Mouse t haplotypes exhibit transmission ratio distortion (TRD), whereby heterozygous males (+/t) transmit the t chromosome to nearly all offspring. TRD is mediated by the t complex responder locus (Tcr), whose transmission is elevated above Mendelian levels by additive contribution of several t haplotype-encoded quantitative trait loci (QTLs) called t complex distorters (Tcd1–Tcd5). The entire genetically defined Tcr interval has been cloned and consists of under 200 kb. This interval is one of three large duplication units in t haplotypes that retain high levels of similarity. The cis-active nature of Tcr raises the possibility that it is not a protein-encoding gene, but another anomaly such as a structural anomaly of chromatin. To further investigate the Tcr-critical interval, a 30-kb region upstream of the Tcp10b t gene (a testis-expressed former candidate for Tcr) was sequenced, along with the duplicated paralogous region associated with Tcp10c t , which lies immediately adjacent but outside the Tcr interval. Several genes or transcriptional units were identified, including the 3′ end of ribosomal s6 kinase (Rsk3); two apparently intronless and ORF-less genes; and Gpr31, an intronless, putative G-protein coupled receptor. While the 30-kb regions were 98% identical, the Gpr31 paralog from the Tcr-critical region (Gpr31b t ) contained an in-frame 210-bp deletion that disrupted two of the seven predicted transmembrane domains. Furthermore, an intronless and ORFless gene from this interval, Trex1b t , contained a 4-bp deletion that distinguished it from all other homologs in t haplotypes and wild-type chromosomes. Although it is unknown whether any of these genes are involved in TRD, their discovery raises new possibilities regarding the nature of Tcr, including a model whereby it might function as an RNA rather than a protein or chromatin anomaly.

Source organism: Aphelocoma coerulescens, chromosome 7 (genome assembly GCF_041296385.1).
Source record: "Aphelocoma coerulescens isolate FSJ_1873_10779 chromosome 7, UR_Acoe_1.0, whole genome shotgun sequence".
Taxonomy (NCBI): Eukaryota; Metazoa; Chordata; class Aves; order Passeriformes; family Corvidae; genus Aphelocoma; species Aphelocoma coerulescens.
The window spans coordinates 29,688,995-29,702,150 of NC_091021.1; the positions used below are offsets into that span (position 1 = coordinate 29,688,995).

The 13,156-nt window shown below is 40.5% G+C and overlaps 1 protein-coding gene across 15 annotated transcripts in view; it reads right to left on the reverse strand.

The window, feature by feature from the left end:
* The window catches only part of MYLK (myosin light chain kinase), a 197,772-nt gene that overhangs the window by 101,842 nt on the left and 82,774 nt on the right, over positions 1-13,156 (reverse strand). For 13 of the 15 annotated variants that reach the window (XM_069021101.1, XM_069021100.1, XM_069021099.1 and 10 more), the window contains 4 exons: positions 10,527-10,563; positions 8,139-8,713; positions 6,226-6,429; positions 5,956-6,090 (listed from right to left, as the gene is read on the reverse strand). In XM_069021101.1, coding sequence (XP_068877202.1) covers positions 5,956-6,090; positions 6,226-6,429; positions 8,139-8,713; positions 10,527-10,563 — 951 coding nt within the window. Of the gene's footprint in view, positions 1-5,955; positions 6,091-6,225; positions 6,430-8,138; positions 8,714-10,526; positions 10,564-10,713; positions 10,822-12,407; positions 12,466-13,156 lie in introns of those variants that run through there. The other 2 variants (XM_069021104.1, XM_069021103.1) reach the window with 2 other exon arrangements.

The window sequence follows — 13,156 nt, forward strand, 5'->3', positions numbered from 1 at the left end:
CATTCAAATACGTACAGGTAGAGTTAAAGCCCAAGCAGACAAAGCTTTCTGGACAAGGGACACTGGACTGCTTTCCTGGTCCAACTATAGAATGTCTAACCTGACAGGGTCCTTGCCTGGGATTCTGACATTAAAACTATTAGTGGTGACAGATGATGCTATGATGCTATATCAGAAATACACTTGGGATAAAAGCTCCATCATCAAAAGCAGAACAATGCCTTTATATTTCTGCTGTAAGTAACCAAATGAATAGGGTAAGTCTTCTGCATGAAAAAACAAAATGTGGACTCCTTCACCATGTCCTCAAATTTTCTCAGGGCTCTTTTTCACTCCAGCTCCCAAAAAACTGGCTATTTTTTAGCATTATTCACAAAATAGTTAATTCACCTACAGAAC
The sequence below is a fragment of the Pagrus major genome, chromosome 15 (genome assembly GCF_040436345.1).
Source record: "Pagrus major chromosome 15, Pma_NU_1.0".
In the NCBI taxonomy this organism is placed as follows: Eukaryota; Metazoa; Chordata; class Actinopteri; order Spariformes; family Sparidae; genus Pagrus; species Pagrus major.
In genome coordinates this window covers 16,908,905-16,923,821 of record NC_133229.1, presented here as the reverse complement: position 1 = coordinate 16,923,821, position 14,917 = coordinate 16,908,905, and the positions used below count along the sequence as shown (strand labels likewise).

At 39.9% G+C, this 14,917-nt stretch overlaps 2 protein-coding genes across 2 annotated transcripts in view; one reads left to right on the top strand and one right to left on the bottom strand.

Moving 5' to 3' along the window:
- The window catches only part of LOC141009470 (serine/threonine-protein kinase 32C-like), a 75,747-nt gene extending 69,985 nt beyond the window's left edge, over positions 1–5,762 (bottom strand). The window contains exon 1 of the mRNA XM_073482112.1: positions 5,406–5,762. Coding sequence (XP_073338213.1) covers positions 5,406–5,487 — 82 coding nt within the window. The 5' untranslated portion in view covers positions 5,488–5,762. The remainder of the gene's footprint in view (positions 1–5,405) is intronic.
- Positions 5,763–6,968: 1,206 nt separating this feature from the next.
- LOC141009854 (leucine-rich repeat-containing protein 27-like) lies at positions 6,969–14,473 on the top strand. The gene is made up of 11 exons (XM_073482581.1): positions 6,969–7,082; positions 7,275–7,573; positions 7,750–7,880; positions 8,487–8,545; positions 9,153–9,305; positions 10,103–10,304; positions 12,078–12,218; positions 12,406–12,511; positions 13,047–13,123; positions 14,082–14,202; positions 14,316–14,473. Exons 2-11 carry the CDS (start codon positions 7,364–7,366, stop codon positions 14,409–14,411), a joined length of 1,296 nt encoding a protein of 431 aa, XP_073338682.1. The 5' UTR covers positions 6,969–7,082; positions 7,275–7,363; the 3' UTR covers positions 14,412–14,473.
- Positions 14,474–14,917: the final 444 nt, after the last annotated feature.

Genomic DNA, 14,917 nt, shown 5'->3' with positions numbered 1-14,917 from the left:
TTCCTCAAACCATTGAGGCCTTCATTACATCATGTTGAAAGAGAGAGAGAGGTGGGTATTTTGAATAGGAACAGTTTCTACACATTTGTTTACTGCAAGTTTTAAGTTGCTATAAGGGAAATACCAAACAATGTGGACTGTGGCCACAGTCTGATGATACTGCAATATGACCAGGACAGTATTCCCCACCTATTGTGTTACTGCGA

Mammalian Genome – Springer Journals
Published: Oct 1, 1999
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